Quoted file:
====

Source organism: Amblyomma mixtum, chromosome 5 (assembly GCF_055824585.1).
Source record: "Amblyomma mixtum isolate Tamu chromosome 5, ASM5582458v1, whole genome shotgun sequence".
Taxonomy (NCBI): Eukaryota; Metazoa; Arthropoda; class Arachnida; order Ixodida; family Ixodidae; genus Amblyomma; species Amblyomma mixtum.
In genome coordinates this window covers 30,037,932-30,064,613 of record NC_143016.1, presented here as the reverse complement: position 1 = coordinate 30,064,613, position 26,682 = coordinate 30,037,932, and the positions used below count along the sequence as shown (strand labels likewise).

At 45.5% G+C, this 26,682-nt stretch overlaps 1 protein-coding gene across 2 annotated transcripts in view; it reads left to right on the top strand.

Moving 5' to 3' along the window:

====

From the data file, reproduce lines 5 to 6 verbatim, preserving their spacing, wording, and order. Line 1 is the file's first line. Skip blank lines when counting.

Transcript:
At 45.5% G+C, this 26,682-nt stretch overlaps 1 protein-coding gene across 2 annotated transcripts in view; it reads left to right on the top strand.

Moving 5' to 3' along the window: